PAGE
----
LOS ANGELES (CNS) - Los Angeles Police Chief Michel Moore wants to concentrate the power to fire officers in his own hands, saying the board that reviews his disciplinary decisions is overly lenient, it was reported today.
Bypassing the Board of Rights would require changing the city charter and would essentially undo a major reworking of police discipline that was approved by L.A. voters three years ago, the Los Angeles Times reported.
At a meeting Thursday with The Times editorial board that focused on police reforms in the aftermath of the George Floyd killing, Moore said the current system “always seems to default in favor of the officer,'' according to the newspaper.
When Moore recommends that an officer be fired, whether for a fatal shooting or for driving drunk off-duty or some other misconduct, the case goes to a three-member Board of Rights. The police chief can downgrade the discipline recommended by the board but cannot increase it.
Moore pointed to other police agencies where the chief can quickly fire an officer and the decision is final unless overturned by a city manager or a court.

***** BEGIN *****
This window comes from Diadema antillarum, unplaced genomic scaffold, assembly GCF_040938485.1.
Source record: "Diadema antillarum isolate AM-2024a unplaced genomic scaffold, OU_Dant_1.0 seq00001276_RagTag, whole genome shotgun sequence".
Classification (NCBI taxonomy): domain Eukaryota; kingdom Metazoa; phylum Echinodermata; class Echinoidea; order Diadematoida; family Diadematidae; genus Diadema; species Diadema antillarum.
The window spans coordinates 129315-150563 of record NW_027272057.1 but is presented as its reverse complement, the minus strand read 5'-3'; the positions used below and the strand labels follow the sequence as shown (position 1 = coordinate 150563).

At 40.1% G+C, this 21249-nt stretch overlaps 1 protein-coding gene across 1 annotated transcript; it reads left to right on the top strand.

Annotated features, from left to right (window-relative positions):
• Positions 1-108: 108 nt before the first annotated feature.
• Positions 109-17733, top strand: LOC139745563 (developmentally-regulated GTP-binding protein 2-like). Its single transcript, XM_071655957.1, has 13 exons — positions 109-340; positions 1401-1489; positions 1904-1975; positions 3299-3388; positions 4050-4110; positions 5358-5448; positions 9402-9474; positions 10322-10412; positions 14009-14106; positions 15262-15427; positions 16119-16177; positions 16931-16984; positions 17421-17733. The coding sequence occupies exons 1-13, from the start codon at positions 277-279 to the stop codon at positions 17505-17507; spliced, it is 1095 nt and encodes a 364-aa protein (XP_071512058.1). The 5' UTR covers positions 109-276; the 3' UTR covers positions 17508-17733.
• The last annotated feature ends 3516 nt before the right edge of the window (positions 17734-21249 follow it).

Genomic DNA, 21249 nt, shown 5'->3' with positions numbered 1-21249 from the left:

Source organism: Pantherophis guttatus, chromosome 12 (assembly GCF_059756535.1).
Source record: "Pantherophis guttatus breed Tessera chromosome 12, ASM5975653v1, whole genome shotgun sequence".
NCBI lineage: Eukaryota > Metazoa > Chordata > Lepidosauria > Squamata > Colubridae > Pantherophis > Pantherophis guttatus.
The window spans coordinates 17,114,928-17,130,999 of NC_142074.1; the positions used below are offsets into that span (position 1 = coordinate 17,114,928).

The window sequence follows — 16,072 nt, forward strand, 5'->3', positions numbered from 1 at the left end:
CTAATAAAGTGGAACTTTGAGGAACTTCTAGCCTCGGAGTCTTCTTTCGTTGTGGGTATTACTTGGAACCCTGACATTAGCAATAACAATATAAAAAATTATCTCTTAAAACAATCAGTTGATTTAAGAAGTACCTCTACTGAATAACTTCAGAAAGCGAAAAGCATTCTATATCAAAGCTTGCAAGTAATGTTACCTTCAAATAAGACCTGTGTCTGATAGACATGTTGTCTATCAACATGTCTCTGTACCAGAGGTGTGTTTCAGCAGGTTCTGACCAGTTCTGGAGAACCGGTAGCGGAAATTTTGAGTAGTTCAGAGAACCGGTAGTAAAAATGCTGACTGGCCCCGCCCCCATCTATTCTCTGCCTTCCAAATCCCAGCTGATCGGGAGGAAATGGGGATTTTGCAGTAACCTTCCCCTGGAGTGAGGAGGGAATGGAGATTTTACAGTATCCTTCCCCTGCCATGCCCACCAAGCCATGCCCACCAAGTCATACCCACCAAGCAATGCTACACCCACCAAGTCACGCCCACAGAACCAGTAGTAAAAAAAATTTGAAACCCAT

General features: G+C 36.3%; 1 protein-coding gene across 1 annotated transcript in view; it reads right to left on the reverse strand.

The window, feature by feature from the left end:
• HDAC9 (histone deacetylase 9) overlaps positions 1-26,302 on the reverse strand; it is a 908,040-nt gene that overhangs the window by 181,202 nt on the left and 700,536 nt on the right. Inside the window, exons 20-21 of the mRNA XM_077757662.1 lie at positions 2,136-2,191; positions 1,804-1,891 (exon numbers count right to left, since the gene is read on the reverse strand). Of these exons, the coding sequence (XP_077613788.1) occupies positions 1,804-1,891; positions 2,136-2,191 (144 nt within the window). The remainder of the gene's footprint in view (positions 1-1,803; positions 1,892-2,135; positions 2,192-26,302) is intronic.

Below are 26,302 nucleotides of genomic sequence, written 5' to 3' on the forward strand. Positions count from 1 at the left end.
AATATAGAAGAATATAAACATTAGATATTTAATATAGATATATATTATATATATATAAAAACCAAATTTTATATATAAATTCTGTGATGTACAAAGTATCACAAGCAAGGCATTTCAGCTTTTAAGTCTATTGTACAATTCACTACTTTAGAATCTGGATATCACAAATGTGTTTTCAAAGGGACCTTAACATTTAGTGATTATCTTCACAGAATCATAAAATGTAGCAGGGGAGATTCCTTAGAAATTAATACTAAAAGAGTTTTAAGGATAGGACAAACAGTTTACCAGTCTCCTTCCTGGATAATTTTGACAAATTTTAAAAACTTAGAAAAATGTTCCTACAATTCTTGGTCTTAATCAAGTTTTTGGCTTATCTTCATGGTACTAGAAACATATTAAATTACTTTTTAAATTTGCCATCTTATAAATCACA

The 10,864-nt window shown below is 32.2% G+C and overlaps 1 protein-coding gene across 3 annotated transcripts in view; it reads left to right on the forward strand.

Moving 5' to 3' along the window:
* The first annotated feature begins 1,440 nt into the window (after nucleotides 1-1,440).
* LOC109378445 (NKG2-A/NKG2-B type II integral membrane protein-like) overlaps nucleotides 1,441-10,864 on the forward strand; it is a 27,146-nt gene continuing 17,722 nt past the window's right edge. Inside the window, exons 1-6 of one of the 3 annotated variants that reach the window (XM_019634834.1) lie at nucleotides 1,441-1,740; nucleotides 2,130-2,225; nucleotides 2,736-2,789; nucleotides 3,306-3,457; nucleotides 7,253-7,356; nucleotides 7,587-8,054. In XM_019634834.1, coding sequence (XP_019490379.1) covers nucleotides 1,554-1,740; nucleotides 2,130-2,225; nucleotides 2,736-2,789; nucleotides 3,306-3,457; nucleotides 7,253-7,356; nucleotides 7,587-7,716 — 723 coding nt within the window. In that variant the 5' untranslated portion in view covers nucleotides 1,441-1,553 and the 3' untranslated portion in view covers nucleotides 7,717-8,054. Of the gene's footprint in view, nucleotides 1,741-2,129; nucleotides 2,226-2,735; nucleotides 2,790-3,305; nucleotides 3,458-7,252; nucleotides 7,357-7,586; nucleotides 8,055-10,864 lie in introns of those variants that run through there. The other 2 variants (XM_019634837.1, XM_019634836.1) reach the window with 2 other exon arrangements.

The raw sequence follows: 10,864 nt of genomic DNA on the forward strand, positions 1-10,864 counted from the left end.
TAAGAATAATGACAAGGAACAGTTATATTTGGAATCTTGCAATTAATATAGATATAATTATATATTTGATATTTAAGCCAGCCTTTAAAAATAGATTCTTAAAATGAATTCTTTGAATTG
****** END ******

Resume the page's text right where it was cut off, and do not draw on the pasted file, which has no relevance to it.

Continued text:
“I recently referred an officer who was out of policy in a shooting to a Board of Rights, and that officer is found not guilty,'' he said. “And that, you know, pre-empts me, and that was the only means in which I can remove that officer. And so that is, in my view, terrible.''
Craig Lally, president of the Los Angeles Police Protective League, the union that represents rank-and-file LAPD officers, told The Times that the Board of Rights system is working well and that checks on the chief's power are needed.
Lally said that despite the Board of Rights, Moore has still been able to fire a number of officers, and Moore told the Times editorial board that he fired 18 officers last year.
Prior to the passage of Charter Amendment C in May 2017, Board of Rights panels were made up of one civilian and two members of the LAPD command staff.
The amendment, which was supported by Mayor Eric Garcetti and the City Council, gave officers the option of an all-civilian panel. The officers' union spent at least $839,000 to campaign for its passage. The Times reported that, perhaps counterintuitively, civilians are generally considered more sympathetic to police officers than their commanders.
Moore said he has been speaking with Garcetti about his proposal and how to bring it about, The Times reported.
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